Cashdollar sees it as a luxury to be able to take her time with her own projects. And with “Waltz For Abilene,” it was payback time. The album comes with an insane list of musicians. She tells of flying to Louisiana to record with Sonny Landreth, then jetting to California the next day for a session with Albert Lee.
Each song on “Waltz For Abilene” features a name, or names, from the catalog of Americana greats: Marcia Ball, Rory Block, Larry Campbell, John Sebastian, Levon’s daughter Amy Helm, and Asleep at the Wheel’s Ray Benson.
The music is similarly wide-ranging. Cashdollar wrote two of the songs — the gospel-sounding “Salvation” and the title track. It’s only one synchronicity that “Waltz For Abilene” will be heard at Abilene Bar & Lounge on Saturday night.
There are, in fact, multiple synchronicities. The bar is named for a song by Dave Alvin; Cashdollar has played in bands with Alvin. My dog is named Abilene, also after the song, but Cashdollar is probably unaware of that. She says she wrote “Waltz For Abilene” simply because the word “Abilene” is so beautiful.
There’s history in this album. The opening song, “Foggy Mt. Rock,” was co-written by Josh Graves. “He was a guy who kind of put the blues in bluegrass,” Cashdollar says. Hoagy Carmichael and James Mercer wrote “Skylark.” And there are some traditionals.
“Sey Seychelles” sounds like an old Cajun waltz, “It’s old, nobody knows where it came from,” Cashdollar says. “I slowed it waaaaay down, because I thought the melody was so beautiful.”
Beauty is the throughline of “Waltz for Abilene.” The standard is this: “If there’s something about a song that really moves my heart in a certain way,” Cashdollar says, “and it brings me joy to actually physically play the song.”
Working this vein of music, Cashdollar knows the Rochester sacred steel stars, The Campbell Brothers. “I hung out with them, jammed with them, just an amazing time,” she says. “Such a sweet man,” she says of Darick Campbell in particular. “Darick was supposed to be on this album.”
But he passed away last year. “You talk and you talk about doing something,” she says. “And you don’t do it, that’s what happens. Perfect example.”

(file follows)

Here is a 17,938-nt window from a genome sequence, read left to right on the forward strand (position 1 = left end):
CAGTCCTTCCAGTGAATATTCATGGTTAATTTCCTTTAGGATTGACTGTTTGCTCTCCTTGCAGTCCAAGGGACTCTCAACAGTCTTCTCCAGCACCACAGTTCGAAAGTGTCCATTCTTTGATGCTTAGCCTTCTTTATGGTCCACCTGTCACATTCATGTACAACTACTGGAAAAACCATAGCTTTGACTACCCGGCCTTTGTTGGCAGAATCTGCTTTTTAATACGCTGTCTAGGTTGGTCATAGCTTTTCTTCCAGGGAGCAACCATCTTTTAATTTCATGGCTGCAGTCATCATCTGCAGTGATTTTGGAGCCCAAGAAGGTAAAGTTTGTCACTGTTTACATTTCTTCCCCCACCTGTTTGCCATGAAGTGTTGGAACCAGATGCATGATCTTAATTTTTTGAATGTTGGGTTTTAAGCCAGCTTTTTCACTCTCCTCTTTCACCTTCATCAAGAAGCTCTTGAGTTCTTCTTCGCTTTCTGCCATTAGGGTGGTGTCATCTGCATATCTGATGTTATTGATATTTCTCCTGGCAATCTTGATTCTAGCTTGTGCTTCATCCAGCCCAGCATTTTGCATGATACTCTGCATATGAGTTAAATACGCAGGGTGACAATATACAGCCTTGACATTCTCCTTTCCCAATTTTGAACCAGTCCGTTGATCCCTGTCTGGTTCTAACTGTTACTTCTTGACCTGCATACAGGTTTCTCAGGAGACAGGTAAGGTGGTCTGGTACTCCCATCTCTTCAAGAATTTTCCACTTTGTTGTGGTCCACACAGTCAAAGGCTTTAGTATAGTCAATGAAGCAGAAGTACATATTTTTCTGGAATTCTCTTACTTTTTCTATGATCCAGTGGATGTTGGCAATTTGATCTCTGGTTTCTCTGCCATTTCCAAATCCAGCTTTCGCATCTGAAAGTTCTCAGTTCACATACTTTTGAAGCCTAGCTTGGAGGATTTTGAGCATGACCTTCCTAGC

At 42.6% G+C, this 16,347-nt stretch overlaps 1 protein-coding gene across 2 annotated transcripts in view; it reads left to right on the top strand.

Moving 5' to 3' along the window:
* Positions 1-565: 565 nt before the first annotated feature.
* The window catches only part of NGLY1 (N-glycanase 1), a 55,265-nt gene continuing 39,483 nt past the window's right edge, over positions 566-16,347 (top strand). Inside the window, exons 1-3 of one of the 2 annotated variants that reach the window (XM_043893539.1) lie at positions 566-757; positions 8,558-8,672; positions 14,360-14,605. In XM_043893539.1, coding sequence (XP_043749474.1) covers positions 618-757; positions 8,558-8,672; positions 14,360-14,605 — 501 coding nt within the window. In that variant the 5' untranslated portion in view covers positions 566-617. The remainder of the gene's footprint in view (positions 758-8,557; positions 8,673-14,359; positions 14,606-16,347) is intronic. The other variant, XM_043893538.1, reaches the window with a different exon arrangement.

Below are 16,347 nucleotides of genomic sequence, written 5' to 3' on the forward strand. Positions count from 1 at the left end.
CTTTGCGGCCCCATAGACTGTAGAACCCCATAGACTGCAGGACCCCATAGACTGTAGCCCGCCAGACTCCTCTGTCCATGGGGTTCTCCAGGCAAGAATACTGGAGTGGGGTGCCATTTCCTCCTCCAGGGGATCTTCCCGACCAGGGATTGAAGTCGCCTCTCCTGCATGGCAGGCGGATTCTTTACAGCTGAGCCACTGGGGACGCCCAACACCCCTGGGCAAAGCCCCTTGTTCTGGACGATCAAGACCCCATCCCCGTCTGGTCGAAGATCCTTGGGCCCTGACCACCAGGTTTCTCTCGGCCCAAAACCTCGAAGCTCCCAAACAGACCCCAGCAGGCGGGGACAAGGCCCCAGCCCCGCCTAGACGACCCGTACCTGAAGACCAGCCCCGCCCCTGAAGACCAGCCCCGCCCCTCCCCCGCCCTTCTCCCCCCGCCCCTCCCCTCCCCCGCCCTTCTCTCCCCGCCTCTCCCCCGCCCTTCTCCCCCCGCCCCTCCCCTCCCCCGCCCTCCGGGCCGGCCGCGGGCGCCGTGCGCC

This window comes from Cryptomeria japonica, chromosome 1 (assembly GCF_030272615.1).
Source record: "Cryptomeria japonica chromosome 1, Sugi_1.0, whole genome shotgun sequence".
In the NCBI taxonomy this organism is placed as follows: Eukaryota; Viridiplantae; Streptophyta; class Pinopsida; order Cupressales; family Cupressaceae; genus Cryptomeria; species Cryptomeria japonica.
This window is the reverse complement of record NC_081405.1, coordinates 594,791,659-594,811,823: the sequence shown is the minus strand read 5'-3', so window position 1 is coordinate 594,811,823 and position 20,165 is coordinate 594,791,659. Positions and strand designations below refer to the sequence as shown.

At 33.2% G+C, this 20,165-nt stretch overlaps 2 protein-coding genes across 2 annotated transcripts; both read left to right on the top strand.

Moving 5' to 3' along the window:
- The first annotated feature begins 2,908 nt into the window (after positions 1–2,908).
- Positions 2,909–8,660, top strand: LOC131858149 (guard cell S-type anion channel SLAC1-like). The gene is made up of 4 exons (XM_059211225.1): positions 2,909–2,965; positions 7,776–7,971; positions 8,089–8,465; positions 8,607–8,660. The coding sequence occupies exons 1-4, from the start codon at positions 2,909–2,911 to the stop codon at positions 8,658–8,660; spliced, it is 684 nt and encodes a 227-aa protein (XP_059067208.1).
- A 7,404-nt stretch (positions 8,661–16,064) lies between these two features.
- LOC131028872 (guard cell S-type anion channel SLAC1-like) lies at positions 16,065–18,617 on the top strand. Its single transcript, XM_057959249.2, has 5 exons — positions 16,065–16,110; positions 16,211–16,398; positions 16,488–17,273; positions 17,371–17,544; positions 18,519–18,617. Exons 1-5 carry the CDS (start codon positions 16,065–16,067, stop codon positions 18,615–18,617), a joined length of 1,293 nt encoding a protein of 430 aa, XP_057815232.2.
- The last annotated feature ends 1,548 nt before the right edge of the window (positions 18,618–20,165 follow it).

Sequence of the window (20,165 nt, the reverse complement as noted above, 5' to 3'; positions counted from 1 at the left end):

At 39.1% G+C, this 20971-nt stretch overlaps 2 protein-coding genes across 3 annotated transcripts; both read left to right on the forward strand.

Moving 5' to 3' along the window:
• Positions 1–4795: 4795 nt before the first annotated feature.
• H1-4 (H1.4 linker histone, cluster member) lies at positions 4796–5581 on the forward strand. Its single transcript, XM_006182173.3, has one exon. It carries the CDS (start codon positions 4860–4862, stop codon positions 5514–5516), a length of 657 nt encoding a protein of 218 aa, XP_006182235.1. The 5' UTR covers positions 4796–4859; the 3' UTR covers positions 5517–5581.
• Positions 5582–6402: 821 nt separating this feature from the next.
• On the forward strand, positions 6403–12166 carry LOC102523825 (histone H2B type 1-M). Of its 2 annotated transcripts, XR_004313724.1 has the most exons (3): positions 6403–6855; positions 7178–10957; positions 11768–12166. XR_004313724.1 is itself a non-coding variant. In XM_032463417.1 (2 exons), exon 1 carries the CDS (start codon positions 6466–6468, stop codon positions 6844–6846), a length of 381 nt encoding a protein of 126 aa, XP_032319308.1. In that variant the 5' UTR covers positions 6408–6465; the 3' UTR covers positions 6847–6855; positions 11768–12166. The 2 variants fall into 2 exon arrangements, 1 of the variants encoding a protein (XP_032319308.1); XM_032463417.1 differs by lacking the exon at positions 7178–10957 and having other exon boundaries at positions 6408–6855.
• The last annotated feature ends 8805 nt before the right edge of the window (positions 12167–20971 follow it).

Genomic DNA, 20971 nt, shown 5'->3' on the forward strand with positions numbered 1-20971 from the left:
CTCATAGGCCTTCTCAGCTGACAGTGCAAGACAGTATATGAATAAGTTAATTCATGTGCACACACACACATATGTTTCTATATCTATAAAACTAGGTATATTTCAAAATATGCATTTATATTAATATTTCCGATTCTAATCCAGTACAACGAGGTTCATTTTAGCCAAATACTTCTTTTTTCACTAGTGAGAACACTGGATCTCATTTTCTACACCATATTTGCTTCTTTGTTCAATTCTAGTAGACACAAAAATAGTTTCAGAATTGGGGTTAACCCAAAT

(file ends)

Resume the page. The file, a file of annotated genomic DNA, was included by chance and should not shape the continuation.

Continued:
It can all end so quickly. Perhaps for Cashdollar as well. She was in a serious car accident in 2017.
“Everybody thinks I fell asleep late at night,” she says. “I had so many nasty posts on Facebook. ‘Why didn’t you pull over, you could have killed someone.’ ‘You shouldn’t drive at night.’”
“They didn’t know…”
They didn’t know that the accident happened at 1:30 in the afternoon. After a three-week tour, and the last-minute arrangements for her wedding a month earlier. Cashdollar was thinking about how much fun the last few weeks had been, and how tired she was.
“I was driving home from an appointment on a two-lane road and I still don’t know to this day if my tire blew out or I fell asleep,” she says.
Asleep at the Wheel is a great band, but not a great driving strategy.
“I crossed over the incoming lane and I was very lucky there was no traffic coming, I guess it’s a super-busy road,” Cashdollar says. “And I think I hit a guardrail, and kind of traveled along for a while and slipped over the guardrail and landed back on the road, facing in a different direction.
“So I was very lucky that all I got was a compression fracture and tore my shoulder up a little bit. Really lucky, because the car was completely totaled.”
The accident took a big chunk of time out of recording “Waltz For Abilene.” Cashdollar wonders: Perhaps this was a sign to slow down?
“There’s always that one time,” she says, “when you fall asleep at 1:30 in the afternoon.”
Jeff Spevak is WXXI’s Arts & Life editor and reporter. He can be reached at firstname.lastname@example.org.